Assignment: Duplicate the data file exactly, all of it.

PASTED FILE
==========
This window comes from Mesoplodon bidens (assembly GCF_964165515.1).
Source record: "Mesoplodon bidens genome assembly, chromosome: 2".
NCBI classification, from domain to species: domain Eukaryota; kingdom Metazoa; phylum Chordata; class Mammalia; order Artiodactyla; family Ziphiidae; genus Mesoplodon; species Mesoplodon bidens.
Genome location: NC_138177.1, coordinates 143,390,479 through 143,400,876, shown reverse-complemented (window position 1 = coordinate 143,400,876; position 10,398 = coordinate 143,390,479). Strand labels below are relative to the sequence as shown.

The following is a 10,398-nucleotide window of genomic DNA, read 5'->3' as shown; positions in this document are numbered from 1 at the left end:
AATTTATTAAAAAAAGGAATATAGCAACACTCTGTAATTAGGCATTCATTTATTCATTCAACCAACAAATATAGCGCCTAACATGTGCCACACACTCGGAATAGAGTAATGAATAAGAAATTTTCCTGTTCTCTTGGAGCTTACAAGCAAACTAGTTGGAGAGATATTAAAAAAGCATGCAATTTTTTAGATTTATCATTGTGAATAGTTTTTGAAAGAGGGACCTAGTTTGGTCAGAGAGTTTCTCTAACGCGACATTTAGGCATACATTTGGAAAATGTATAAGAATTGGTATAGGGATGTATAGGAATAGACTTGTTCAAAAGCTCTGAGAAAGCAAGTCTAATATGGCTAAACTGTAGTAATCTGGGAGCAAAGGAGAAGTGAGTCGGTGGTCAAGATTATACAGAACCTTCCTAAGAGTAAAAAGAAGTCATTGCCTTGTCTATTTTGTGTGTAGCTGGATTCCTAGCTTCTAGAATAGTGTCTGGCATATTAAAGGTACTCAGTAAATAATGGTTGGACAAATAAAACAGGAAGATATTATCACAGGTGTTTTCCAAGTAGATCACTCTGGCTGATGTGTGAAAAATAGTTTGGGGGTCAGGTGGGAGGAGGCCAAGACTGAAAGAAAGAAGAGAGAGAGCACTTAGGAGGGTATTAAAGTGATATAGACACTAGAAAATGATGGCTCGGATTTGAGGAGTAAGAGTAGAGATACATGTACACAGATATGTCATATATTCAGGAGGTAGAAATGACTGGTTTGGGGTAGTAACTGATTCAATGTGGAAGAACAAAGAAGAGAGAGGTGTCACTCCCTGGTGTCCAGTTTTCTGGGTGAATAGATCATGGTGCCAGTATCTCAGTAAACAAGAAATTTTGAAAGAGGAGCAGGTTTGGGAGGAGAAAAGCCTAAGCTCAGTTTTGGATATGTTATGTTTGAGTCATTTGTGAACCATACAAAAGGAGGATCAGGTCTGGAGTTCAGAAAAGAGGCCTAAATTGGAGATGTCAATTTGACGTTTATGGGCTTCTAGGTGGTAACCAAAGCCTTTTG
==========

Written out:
This window comes from Mesoplodon bidens (assembly GCF_964165515.1).
Source record: "Mesoplodon bidens genome assembly, chromosome: 2".
NCBI classification, from domain to species: domain Eukaryota; kingdom Metazoa; phylum Chordata; class Mammalia; order Artiodactyla; family Ziphiidae; genus Mesoplodon; species Mesoplodon bidens.
Genome location: NC_138177.1, coordinates 143,390,479 through 143,400,876, shown reverse-complemented (window position 1 = coordinate 143,400,876; position 10,398 = coordinate 143,390,479). Strand labels below are relative to the sequence as shown.

The following is a 10,398-nucleotide window of genomic DNA, read 5'->3' as shown; positions in this document are numbered from 1 at the left end:
AATTTATTAAAAAAAGGAATATAGCAACACTCTGTAATTAGGCATTCATTTATTCATTCAACCAACAAATATAGCGCCTAACATGTGCCACACACTCGGAATAGAGTAATGAATAAGAAATTTTCCTGTTCTCTTGGAGCTTACAAGCAAACTAGTTGGAGAGATATTAAAAAAGCATGCAATTTTTTAGATTTATCATTGTGAATAGTTTTTGAAAGAGGGACCTAGTTTGGTCAGAGAGTTTCTCTAACGCGACATTTAGGCATACATTTGGAAAATGTATAAGAATTGGTATAGGGATGTATAGGAATAGACTTGTTCAAAAGCTCTGAGAAAGCAAGTCTAATATGGCTAAACTGTAGTAATCTGGGAGCAAAGGAGAAGTGAGTCGGTGGTCAAGATTATACAGAACCTTCCTAAGAGTAAAAAGAAGTCATTGCCTTGTCTATTTTGTGTGTAGCTGGATTCCTAGCTTCTAGAATAGTGTCTGGCATATTAAAGGTACTCAGTAAATAATGGTTGGACAAATAAAACAGGAAGATATTATCACAGGTGTTTTCCAAGTAGATCACTCTGGCTGATGTGTGAAAAATAGTTTGGGGGTCAGGTGGGAGGAGGCCAAGACTGAAAGAAAGAAGAGAGAGAGCACTTAGGAGGGTATTAAAGTGATATAGACACTAGAAAATGATGGCTCGGATTTGAGGAGTAAGAGTAGAGATACATGTACACAGATATGTCATATATTCAGGAGGTAGAAATGACTGGTTTGGGGTAGTAACTGATTCAATGTGGAAGAACAAAGAAGAGAGAGGTGTCACTCCCTGGTGTCCAGTTTTCTGGGTGAATAGATCATGGTGCCAGTATCTCAGTAAACAAGAAATTTTGAAAGAGGAGCAGGTTTGGGAGGAGAAAAGCCTAAGCTCAGTTTTGGATATGTTATGTTTGAGTCATTTGTGAACCATACAAAAGGAGGATCAGGTCTGGAGTTCAGAAAAGAGGCCTAAATTGGAGATGTCAATTTGACGTTTATGGGCTTCTAGGTGGTAACCAAAGCCTTTTG